A black and white photo of a bird flying solo and away from where he's been. There's water below him and a foggy sky around him.

I’ve been thinking a lot about “lasts” lately, here, seven calendar days from my retirement from the Council on Developmental Disabilities, and the State of Tennessee; from the job I’ve done for the last nineteen years.

In the past two months I’ve attended my last TBI Advisory Council, Special Education Advisory Council, Youth in Transition Advisory Council, and State Family Support Council meetings in my current role.

A little over a month ago was the last State Interagency Coordinating Council for Early Intervention I will Chair.

I recently wrapped up my last data reports for the State and the Federal government.

A few weeks ago I joined my Council colleagues for the last annual Council Retreat, which is also the last quarterly Council meeting I will participate in.

My last presentation as Council staff was on Disability Sensitivity and Awareness, for 180 Vanderbilt Nursing Students and staff.

Last week I attended my last weekly Council staff meeting.

At some point in the next few days I will have my last phone call with a Partners grad or a stranger from the community who needs some help with an education, employment or services issue, as Council staff.

Lots of lasts here.

I put the finishing touches on the last Breaking Ground information issue I will see through to its publication, in early November. I’ve been able to begin work and mostly shepherd the last Annual Breaking Ground Arts Issue, though it will be completed, printed and mailed after I depart. That will be Issue #100, from the time we took the magazine to a whole new level in its graphic design and began counting.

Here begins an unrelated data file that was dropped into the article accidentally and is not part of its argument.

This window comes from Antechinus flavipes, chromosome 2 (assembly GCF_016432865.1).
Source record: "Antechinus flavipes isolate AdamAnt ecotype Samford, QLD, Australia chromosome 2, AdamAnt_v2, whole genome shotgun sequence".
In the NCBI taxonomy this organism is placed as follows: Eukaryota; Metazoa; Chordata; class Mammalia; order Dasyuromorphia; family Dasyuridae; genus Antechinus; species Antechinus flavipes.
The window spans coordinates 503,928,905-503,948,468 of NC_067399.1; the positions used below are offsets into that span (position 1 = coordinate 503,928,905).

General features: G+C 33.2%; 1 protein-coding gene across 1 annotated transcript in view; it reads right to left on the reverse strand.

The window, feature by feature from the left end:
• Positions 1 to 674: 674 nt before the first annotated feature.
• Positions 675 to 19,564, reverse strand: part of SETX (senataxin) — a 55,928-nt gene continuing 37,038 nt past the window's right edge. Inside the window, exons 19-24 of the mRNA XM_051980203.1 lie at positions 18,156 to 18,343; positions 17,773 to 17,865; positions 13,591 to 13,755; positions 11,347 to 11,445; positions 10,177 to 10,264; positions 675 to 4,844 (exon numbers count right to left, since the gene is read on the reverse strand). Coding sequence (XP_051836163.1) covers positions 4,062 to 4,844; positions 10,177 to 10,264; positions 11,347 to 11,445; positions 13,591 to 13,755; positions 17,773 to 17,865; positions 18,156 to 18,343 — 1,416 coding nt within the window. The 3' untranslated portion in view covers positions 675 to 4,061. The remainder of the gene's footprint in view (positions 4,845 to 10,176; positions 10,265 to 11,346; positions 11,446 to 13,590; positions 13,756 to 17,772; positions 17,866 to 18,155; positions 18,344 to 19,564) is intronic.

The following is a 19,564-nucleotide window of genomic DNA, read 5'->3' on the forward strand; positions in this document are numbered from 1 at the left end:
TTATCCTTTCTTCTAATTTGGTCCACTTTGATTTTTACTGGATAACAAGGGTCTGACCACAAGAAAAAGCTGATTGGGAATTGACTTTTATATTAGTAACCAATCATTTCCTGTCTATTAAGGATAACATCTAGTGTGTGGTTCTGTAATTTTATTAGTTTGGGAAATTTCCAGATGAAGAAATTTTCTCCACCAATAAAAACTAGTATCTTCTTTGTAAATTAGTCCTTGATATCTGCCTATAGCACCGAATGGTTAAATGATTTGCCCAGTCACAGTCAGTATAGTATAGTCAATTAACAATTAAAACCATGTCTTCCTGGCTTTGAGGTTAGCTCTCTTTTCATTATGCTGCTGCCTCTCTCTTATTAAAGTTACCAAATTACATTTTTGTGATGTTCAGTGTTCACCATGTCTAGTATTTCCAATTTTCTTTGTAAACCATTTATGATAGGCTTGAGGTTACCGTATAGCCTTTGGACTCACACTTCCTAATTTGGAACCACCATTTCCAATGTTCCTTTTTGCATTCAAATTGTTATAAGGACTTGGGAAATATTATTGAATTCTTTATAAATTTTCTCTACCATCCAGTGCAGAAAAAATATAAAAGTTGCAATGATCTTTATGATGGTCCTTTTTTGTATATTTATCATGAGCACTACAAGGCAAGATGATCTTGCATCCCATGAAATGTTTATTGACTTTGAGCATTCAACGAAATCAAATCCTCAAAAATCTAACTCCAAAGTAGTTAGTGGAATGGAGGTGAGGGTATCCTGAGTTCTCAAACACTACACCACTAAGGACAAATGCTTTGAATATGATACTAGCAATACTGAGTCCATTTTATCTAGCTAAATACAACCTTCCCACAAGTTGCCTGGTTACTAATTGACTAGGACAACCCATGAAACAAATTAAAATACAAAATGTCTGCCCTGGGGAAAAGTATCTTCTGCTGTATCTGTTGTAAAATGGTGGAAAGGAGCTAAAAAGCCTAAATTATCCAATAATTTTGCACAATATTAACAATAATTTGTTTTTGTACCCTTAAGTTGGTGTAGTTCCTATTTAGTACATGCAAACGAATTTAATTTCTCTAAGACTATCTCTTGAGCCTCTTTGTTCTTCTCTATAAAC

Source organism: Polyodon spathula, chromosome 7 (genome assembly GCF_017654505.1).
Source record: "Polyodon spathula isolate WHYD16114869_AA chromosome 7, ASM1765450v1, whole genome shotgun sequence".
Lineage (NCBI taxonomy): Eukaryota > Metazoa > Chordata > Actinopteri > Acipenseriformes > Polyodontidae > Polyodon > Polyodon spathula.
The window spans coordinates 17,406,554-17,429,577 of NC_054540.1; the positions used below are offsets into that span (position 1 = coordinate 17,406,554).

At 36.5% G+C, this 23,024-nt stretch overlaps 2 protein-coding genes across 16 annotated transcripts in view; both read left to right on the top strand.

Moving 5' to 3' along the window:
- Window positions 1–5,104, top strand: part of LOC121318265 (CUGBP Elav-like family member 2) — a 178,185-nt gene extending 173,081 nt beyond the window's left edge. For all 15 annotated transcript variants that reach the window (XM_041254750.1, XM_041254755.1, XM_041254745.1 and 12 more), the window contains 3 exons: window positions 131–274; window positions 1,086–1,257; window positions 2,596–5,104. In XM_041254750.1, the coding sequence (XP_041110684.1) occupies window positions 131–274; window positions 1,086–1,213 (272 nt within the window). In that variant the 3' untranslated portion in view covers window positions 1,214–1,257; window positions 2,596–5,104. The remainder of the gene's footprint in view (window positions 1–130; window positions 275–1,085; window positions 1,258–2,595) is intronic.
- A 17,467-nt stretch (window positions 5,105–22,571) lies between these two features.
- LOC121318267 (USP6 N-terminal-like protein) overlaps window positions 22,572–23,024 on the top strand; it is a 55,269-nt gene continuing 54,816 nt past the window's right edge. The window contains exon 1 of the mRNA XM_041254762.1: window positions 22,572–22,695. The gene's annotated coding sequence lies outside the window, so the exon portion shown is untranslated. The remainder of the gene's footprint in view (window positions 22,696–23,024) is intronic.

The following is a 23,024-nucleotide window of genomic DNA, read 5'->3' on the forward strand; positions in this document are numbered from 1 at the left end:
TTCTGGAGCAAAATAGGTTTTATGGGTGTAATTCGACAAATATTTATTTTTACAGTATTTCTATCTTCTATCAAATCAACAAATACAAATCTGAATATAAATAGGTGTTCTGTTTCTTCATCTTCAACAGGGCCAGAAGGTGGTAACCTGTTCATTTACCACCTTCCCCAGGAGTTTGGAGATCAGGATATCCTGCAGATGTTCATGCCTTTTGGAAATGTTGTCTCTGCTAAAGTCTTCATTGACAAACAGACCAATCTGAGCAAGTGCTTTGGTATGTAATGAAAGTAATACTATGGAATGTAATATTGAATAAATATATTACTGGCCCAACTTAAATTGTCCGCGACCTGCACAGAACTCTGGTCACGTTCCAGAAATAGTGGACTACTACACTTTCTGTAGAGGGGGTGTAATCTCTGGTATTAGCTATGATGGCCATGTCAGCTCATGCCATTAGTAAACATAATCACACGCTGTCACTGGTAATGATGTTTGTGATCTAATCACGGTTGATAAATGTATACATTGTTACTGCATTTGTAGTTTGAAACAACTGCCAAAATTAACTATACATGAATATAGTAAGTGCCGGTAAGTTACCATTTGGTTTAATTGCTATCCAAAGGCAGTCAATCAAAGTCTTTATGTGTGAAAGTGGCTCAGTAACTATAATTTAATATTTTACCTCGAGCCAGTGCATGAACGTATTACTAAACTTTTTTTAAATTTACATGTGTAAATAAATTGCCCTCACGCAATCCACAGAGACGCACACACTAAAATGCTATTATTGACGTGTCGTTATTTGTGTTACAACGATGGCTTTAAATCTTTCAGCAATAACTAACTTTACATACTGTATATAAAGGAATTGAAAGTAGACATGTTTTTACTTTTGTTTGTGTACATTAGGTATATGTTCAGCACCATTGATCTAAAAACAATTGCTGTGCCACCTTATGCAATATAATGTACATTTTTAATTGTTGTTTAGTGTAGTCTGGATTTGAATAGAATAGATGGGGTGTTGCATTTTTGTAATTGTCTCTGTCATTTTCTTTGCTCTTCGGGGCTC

I know and can appreciate all of these lasts. They were on my calendar, and then they happened, and they will happen no more for me. It is a clear line of demarcation; it is a bittersweet line crossing.

But it dawned on me a few days ago that I will not get to experience the “last” of the work that encompassed the bulk of my position here, as director of the Partners in Policymaking® Leadership Institute. Because when the Partners 2018-19 Class graduated in April, I didn’t know it was the last one for me.

I spent May and June organizing and reviewing the 85+ applications we had received for the 2019-20 Class, which would begin September 2019. With the help of three Partners grads and current Council members we culled that 85 down to 37 accepted participants. I sent acceptance letters to those, and the “sorry, but we had so many applicants this year – please apply again” letters to the remaining 50 or so. I hired eight of our most sought-after national speakers to deliver their high-quality presentations to the new Class. I negotiated seven contracts with the hotel. I gathered the information forms from our selected Partners to find out what accommodations they might need at the hotel, and relayed that important information to the hotel staff. The agenda for our September opening weekend was set; draft agendas were on file for the other six sessions.

At the same time, I determined that my days were running out at the Council. After careful consideration, a handful of dark nights of the soul, and many conversations with my wife, Gina, I told our executive director that I was going to retire at the end of this year. That I was happy to do the first three sessions of the 2019-20 Partners Class, and could mentor the person who would be taking my place. That the November 2019 session would be my “last”.

An internal decision was made to cancel the Partners training for this whole year. Council leadership was concerned about the ramifications of changing directors mid-year. There was a little bit of discussion, and some attempts at negotiations on my part to keep the program running, but the decision had been made.

So, unlike the magazine, the meetings with agencies, the final tasks that I could touch, and say goodbye to, I never got to really say goodbye to the Partners program. I didn’t have a “last” Partners session, because the last Partners session I directed was not supposed to be the last.

That is a hole in my heart that lasts.

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  1. Herb Saperstone says

    Thanks for reminding us of our gifts. We don’t always need to wait for others to validate them.

  2. Donna Reagan says

    Hello, Ned. I’m so glad I decided to “google” you and find your presence here. Your writing continues to amaze with its deeply moving honesty. Thank you so much for caring enough to continue to write. May your pen never be silent!

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